The interior of the church is rather modest, but very pretty and it is dominated by the iconostasis.

Interior of the Church of the Holy Great Martyr Demetrius in (Kolubarski) Leskovac

Interior of the Church of the Holy Great Martyr Demetrius, a detail

Here, too, on the marble slabs to the left and right from the iconostasis we could see the evidence which the wars from the period of 1912-1918 left in this village and its surroundings in the form of long lists with the name of the fallen. In addition, in the churchyard, there is also an ossuary of the Serbian soldiers from the period of 1914-1918.

Ossuary in the yard of the Church of the Holy Great Martyr Demetrius in (Kolubarski) Leskovac

When we finished with this sightseeing, we got back to the car, but we did not enter right away since I had a dilemma. In village Leskovac there is another monument of culture (an old house) which, according to what I had read, was almost completely ruined, but I still felt sorry not to see it in person. The problem was that I had no idea where it was. While I was wondering what to do, a young man came by in his car, so I stopped him and asked if he knew where that house I was looking for was. As it turned out, he did not know. I wished him a pleasant day still hesitating, when all of a sudden a man came from the house opposite the church. I guess he must have been in his yard and heard something was going on, so he came out to help. I told him what I was looking for and he gave me the directions, for he knew exactly what I was talking about. We chatted a little more, since I had noticed earlier in his garden and had taken a photo of an interesting “sculpture.”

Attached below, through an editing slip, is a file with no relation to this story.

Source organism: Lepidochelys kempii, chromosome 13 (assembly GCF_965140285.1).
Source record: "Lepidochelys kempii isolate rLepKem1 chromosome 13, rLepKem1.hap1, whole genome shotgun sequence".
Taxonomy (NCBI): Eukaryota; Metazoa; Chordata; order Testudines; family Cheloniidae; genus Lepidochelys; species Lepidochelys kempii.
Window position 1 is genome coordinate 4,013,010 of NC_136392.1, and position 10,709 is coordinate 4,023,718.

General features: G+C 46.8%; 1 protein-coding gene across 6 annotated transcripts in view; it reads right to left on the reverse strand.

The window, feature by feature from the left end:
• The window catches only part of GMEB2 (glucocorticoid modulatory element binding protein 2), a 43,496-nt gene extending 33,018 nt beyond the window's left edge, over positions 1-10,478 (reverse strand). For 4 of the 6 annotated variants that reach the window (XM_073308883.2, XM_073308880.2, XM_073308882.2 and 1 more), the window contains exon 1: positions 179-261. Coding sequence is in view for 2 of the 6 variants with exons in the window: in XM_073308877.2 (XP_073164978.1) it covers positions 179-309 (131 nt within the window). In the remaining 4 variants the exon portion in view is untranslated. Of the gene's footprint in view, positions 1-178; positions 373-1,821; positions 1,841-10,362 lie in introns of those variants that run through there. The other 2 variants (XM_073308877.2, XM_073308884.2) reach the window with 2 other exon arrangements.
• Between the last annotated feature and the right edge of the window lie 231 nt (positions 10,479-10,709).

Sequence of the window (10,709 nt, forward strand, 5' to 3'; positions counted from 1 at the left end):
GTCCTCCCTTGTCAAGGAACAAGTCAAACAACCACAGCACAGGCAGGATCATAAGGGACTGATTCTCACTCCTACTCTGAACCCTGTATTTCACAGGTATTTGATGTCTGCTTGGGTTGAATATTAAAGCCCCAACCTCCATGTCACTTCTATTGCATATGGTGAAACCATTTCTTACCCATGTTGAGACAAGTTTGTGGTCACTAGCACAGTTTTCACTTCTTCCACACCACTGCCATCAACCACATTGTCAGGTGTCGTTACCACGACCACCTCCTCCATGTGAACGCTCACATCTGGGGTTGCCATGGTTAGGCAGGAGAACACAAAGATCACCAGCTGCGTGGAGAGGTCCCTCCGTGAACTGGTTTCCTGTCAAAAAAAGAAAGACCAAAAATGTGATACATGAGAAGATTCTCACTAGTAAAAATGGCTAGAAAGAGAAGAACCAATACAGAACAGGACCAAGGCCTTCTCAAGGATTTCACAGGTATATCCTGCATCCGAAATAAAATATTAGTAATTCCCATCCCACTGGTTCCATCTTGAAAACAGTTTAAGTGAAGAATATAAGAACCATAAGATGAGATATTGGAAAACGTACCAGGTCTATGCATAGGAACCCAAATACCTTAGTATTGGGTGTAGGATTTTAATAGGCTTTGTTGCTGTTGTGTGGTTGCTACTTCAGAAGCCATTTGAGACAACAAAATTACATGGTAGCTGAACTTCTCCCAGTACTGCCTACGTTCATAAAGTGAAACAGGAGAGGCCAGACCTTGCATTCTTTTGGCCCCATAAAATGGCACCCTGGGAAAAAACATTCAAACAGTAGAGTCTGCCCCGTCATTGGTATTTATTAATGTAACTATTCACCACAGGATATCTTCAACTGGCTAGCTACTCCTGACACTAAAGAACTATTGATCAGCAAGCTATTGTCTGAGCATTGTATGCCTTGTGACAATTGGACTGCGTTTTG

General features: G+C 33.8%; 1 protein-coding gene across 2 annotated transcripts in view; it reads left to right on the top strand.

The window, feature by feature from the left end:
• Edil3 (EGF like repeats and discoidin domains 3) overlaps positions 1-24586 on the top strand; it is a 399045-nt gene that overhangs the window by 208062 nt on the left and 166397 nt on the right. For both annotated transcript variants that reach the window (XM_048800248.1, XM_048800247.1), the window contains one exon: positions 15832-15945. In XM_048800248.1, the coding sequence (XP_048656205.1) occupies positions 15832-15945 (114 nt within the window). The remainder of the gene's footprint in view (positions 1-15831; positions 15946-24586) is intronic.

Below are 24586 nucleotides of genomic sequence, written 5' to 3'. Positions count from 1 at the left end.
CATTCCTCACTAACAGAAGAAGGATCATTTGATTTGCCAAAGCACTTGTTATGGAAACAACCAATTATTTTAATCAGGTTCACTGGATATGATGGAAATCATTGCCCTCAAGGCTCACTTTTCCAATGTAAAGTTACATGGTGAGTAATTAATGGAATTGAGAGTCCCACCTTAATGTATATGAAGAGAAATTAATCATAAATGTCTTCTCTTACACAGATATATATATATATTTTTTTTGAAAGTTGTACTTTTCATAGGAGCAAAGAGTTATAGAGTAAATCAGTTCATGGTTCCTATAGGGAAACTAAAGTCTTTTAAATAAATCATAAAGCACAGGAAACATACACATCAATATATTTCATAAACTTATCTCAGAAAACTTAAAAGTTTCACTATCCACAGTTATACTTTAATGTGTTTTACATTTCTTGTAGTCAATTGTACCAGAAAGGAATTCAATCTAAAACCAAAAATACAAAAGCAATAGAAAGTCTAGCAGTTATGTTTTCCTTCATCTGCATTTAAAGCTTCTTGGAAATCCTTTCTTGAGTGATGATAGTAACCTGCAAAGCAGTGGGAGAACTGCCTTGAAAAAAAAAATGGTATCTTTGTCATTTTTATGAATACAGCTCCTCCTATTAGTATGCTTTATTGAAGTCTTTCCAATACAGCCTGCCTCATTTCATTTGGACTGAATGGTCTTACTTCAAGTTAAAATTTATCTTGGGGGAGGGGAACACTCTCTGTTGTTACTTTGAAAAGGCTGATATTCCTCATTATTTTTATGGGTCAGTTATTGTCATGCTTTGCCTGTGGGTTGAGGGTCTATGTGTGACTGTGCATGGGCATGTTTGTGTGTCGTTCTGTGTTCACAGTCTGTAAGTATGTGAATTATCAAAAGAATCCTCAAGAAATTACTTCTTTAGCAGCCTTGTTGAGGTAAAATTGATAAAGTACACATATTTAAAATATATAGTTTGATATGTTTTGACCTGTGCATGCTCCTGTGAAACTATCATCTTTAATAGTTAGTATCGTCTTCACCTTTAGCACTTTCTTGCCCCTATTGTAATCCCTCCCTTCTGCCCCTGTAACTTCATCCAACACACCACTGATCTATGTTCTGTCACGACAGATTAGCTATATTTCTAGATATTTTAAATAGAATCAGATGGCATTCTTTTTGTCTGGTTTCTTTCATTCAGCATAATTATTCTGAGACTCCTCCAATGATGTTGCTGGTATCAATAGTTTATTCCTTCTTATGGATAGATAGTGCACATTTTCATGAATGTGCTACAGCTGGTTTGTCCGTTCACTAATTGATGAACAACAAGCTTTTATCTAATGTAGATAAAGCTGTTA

Garden sculpture in (Kolubarski) Leskovac

Namely, some time before, his step-son had some scrap metal and wanted to sell it, but the buyers offered some ridiculous sum and he refused to go through with it, opting rather to use the scrap metal for the purpose of art. Now the result of this effort stands in their garden and can easily be seen from the street. The man told us that sometimes children enter the garden in order to take photos with the sculpture.

So, our next destination was the old house of the Dimitrijević family, but since it is quite tucked away, this kind man told us we should get to a local pub and then there they would tell us how to proceed. We got to the pub where we wanted to sit, have a rest and take coffee, but – the pub was closed (on account of the siesta). Again, a problem. Then I saw a young man walking along the street and talking on the phone. I waved at him as we were to pass each other and I asked him about the house, but he did not know where it was. Hmm, what to do now? Nothing, I just waited for a few seconds and then a new local neighbour came out. I explained what we were looking for, he said he did not know, for he had come to live there only in the last couple of years in a house he had bought a little earlier. He even jokingly called himself a “covid tourist” – for, since the pandemic had started, he and his wife had been living there in their house in the village stress-free. But, he said, Laza would know. Who’s Laza? Well, that was another neighbour, from a house right across the street. We went to Laza’s and I wondered aloud if Laza was at home. This man said he certainly was for the two of them had worked on something a couple of minutes before. We got to the back entrance, but there was not a trace of Laza. The man called him, but Laza did not answer back. As it turned out, he was slightly hard of hearing, so the neighbour found him in the house and as it turned out Laza knew perfectly well which house I was talking about. He said immediately that we could go there together and he would take us. He was about to get into his car, but I said we had a car ourselves, so Laza, Svetlana and I got into my car and drove a couple of hundred metres farther.